Tuesday, 12 March 2013

A tale of two islands?

The results of the referendum in the Falkland Islands are in and it is no surprise that the vote is overwhelmingly in favour of retaining ties with the UK. Cameron and Hague are doing the media round and telling the Argentinans to back off: the Islanders have spoken. As Posh Dave has put it "I think the most important thing about this result is that we believe in self-determination, and the Falkland Islanders have spoken so clearly about their future, and now other countries right across the world, I hope, will respect and revere this very, very clear result."  Great rhetoric and a great statement of principle. Or is it?

Can we now expect the government to follow the same principle on the rights of the Chagos people in relation to their Diego Garcia home? They are British citizens, roughly the same number as inhabit the Falkland Islands, and had lived in Diego Garcia since the 18th century. Their expulsion followed the purchase of their islands in 1965 by the UK in order to provide the US with a military airbase. Despite every legal effort on their behalf they have been prevented ever since from returning home. A referendum among them would certainly produce a similar result as that among the Falkland Islanders will no doubt shortly demonstrate.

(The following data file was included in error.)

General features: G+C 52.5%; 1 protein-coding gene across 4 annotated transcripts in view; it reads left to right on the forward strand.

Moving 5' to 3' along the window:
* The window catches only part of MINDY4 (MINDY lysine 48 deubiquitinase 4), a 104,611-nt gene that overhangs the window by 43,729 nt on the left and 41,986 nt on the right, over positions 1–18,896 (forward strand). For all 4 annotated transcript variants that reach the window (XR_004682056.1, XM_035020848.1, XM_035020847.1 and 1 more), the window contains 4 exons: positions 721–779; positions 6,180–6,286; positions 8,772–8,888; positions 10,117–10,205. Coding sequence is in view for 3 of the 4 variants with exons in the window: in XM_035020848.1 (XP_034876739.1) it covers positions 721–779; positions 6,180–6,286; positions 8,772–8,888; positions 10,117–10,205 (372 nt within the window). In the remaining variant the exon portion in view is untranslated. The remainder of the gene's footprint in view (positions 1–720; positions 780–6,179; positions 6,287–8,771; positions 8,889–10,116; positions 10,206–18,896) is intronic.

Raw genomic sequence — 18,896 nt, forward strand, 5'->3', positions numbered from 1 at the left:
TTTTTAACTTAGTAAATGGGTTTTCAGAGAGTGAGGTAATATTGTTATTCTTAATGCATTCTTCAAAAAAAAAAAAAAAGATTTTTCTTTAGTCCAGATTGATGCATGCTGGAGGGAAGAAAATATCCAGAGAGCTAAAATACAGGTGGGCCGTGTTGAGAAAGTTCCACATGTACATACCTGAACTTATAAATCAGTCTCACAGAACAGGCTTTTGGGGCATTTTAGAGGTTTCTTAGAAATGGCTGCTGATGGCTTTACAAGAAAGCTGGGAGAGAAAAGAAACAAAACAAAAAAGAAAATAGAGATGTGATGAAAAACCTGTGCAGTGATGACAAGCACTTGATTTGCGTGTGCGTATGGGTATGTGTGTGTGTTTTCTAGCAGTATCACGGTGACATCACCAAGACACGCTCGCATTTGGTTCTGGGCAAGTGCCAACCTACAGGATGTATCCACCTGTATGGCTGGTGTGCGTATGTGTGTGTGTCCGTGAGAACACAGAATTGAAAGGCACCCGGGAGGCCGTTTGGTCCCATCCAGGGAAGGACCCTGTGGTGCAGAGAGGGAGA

Why should the Chagos Islanders be treated differently? One could infer that the imposed absence from their home, in stark contrast to undertaking a huge military effort in the South Atlantic to maintain the Falkland Islanders in theirs, has its roots in their different origins. Would we be treating the Chagosians in this way if they were ex-patriot Brits?  Is there not a whiff of racism at play here?

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